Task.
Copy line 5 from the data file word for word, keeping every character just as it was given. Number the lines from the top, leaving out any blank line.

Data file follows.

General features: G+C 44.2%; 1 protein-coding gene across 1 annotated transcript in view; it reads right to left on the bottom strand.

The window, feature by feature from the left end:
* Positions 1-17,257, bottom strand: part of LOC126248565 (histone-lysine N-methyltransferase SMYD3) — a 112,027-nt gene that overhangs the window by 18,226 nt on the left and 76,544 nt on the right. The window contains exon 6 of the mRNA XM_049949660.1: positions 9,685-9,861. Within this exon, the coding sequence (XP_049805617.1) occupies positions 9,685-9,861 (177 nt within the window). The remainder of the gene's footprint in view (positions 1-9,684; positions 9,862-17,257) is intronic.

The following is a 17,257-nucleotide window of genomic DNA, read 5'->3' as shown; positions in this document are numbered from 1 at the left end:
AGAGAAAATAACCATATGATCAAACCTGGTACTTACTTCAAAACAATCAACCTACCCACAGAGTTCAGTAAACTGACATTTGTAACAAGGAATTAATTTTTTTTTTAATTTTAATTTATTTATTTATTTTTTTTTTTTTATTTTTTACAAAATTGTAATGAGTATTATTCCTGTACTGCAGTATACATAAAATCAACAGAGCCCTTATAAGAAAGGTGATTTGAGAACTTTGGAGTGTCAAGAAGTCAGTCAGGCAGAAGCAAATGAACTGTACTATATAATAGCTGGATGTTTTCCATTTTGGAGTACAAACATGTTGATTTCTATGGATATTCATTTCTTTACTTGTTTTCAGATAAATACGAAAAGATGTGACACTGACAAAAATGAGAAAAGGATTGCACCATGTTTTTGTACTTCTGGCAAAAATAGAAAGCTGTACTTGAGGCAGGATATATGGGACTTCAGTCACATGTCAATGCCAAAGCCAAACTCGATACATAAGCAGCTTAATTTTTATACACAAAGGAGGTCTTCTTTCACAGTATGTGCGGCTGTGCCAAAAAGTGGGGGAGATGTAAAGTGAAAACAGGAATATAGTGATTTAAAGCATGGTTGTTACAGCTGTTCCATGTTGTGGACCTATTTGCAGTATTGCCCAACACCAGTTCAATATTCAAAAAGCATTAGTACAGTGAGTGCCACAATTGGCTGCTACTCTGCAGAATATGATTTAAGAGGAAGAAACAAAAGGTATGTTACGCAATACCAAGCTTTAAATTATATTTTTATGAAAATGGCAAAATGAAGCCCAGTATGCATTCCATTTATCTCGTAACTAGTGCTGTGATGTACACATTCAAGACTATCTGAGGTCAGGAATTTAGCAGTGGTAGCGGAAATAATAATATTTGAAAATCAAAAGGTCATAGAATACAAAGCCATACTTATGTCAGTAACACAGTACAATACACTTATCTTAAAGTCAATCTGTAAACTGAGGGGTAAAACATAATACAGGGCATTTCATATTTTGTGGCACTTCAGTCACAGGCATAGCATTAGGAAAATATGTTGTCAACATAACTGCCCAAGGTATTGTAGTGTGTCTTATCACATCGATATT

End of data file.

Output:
AGAGAAAATAACCATATGATCAAACCTGGTACTTACTTCAAAACAATCAACCTACCCACAGAGTTCAGTAAACTGACATTTGTAACAAGGAATTAATTTTTTTTTTAATTTTAATTTATTTATTTATTTTTTTTTTTTTATTTTTTACAAAATTGTAATGAGTATTATTCCTGTACTGCAGTATACATAAAATCAACAGAGCCCTTATAAGAAAGGTGATTTGAGAACTTTGGAGTGTCAAGAAGTCAGTCAGGCAGAAGCAAATGAACTGTACTATATAATAGCTGGATGTTTTCCATTTTGGAGTACAAACATGTTGATTTCTATGGATATTCATTTCTTTACTTGTTTTCAGATAAATACGAAAAGATGTGACACTGACAAAAATGAGAAAAGGATTGCACCATGTTTTTGTACTTCTGGCAAAAATAGAAAGCTGTACTTGAGGCAGGATATATGGGACTTCAGTCACATGTCAATGCCAAAGCCAAACTCGATACATAAGCAGCTTAATTTTTATACACAAAGGAGGTCTTCTTTCACAGTATGTGCGGCTGTGCCAAAAAGTGGGGGAGATGTAAAGTGAAAACAGGAATATAGTGATTTAAAGCATGGTTGTTACAGCTGTTCCATGTTGTGGACCTATTTGCAGTATTGCCCAACACCAGTTCAATATTCAAAAAGCATTAGTACAGTGAGTGCCACAATTGGCTGCTACTCTGCAGAATATGATTTAAGAGGAAGAAACAAAAGGTATGTTACGCAATACCAAGCTTTAAATTATATTTTTATGAAAATGGCAAAATGAAGCCCAGTATGCATTCCATTTATCTCGTAACTAGTGCTGTGATGTACACATTCAAGACTATCTGAGGTCAGGAATTTAGCAGTGGTAGCGGAAATAATAATATTTGAAAATCAAAAGGTCATAGAATACAAAGCCATACTTATGTCAGTAACACAGTACAATACACTTATCTTAAAGTCAATCTGTAAACTGAGGGGTAAAACATAATACAGGGCATTTCATATTTTGTGGCACTTCAGTCACAGGCATAGCATTAGGAAAATATGTTGTCAACATAACTGCCCAAGGTATTGTAGTGTGTCTTATCACATCGATATT